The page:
Thinking back, I think I always knew I wanted to be a writer. When our school had Book Sales (which honestly, in accordance with my complete dork-dom, were my favorite time of the year), they also sold blank books, which I bought by the dozen. A whole white, unblemished book! Bound, even! Full of possibilities, full of crisp white pages to fill up with my thoughts! Utopia!
Even before then, I always had a journal, though I willingly called it my diary at that time. My first one was orange with a little mouse on it, complete with lock and key. It had “My Diary” emblazoned upon the front, and within I wrote my thoughts, desires, experiences.
Like the time that Sara Christy threw the volleyball at me in gym class? I promptly kicked her in the knee, and promptly went home and wrote about it. Nicole Elwell, the girl down the street, annoyed me to no end, though today I can’t for the life of me remember why. I talked about my dance classes, my best friend Beth Jerome, and later, as I grew, about the ever-so-secret crushes that I had but would never act upon.
Such as the one I had on Ethan Foster in third grade, and when he asked me “to go with him” even after the catastrophic boy-looking feathered-on-both-sides haircut that I got (a result of my Dad taking me to the barber shop, letting me get whatever I wanted done to my hair, me saying I liked it with the sides back and them subsequently mullet-izing me, to my Mother’s extreme horror such that she called her hairdresser immediately and the only remedy was to turn me into Tiny Tim crossed with Farrah Fawcett), and yet, despite my secret crush, I said ‘no.’ I remember his sweet voice asking me ‘why?’, why I couldn’t go with him and me just repeating “I don’t know” because my Dad was in the room and I was far too mortified to tell my parents I liked boys just yet. I always wonder what would have happened if I had said yes since he was (probably still is) absolutely darling. Oh well, the choices we make…But I digress.
I was always writing, knew it was my strong suit, and loved to not only write what I had written but read it aloud as well. My 7th grade English teacher, Mr. Werner, is to whom I often attribute my zeal for the written word, but it wasn’t until High School that I realized how much I loved to speak in front of people. Perhaps it was those many, many student council elections that I subsequently lost, perhaps it was the only child in me, but I loved it. I’m shocked that I never pursued acting past those few classes I had at the Beck Center when in elementary school, but again…the choices we make.
When looking for a college, the naïveté in me combined with the inflated opinion of myself caused me to ‘pooh-pooh’ any schools in Ohio; the only school I applied to was Ohio University and decided against it, despite my scholarship, because it didn’t have a good enough Pre-Med program. You see, I was beginning to stray.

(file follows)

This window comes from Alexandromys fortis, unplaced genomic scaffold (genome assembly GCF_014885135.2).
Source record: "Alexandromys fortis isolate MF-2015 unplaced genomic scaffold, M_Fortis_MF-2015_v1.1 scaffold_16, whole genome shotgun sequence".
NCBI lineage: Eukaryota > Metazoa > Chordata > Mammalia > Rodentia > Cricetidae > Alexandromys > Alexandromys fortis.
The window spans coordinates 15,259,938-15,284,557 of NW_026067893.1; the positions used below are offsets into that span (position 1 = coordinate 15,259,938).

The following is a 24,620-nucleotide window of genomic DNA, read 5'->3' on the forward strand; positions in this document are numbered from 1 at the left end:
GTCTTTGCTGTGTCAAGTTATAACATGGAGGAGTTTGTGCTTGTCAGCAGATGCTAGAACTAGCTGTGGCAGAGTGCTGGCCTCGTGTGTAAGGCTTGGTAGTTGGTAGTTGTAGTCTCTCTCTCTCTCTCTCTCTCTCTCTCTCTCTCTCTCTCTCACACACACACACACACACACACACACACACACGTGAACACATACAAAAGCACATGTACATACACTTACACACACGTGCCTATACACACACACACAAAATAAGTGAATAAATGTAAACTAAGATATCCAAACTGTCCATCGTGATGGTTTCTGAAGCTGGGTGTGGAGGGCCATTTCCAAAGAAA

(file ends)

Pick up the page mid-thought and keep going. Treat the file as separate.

Along with writing, I also found a natural talent for the sciences, which is the analytical side in me acting up. Whether it was all of those logic puzzles we did on a daily basis in the Gifted Program (the same program that embarrassed me to no end, being that it isolated me from most of my classmates — kids never want to be too dumb or too smart or even be anything but normal, you know), or an inherent fascination with Tweedle Bug colonies when younger, I found myself deciding that the career of a doctor would be the perfect one for me.
So I applied to top-notch schools, went to Carolina, and balanced my Biology/Genetics degree with as many journalism classes as I could take. Oh, the choices we make.
On graduation day, I decided I didn’t want to go to Med school. Coming to the realization that you don’t HAVE to do everything you are able to was a huge realization for me. I always felt bound to science, obligated to follow that path, since not doing so would be, in essence, denying a gift. Yet I don’t know of a day since that I have felt that free, felt that confident in my decision, and being elated in the fact that, for me, the matter was final.
Since then, I’ve gone to Grad school, left Grad school, lived in three cities, seven houses, and now, five jobs and three cats later, I wonder about the choices I’ve made. I’ve turned down offers to work for magazines in NYC, due to the unlivable salaries. I’ve accepted jobs with the promises of writing, only to find my only writing projects to be formal letters of complaint. And despite all I’ve accomplished, despite knowing how far I’ve come, I still feel – still know – that something is missing.
My Mom tells me to have “An Attitude of Gratitude.” I tell her to stop watching Oprah so much. (She claims it’s not as good this year since everyone is “Living their Best Lives.” I tell her again to stop watching Oprah so much.) But it makes me think – am I living MY best life? Am I doing what I should be, living where I should be, working where I should be? I feel like a broken record, constantly questioning this decision or that decision and always looking for more, wondering if there’s something inherently wrong with me that I feel this nagging yearning that seriously, I’m holding something back. And that I am being HELD back.
By these choices I make.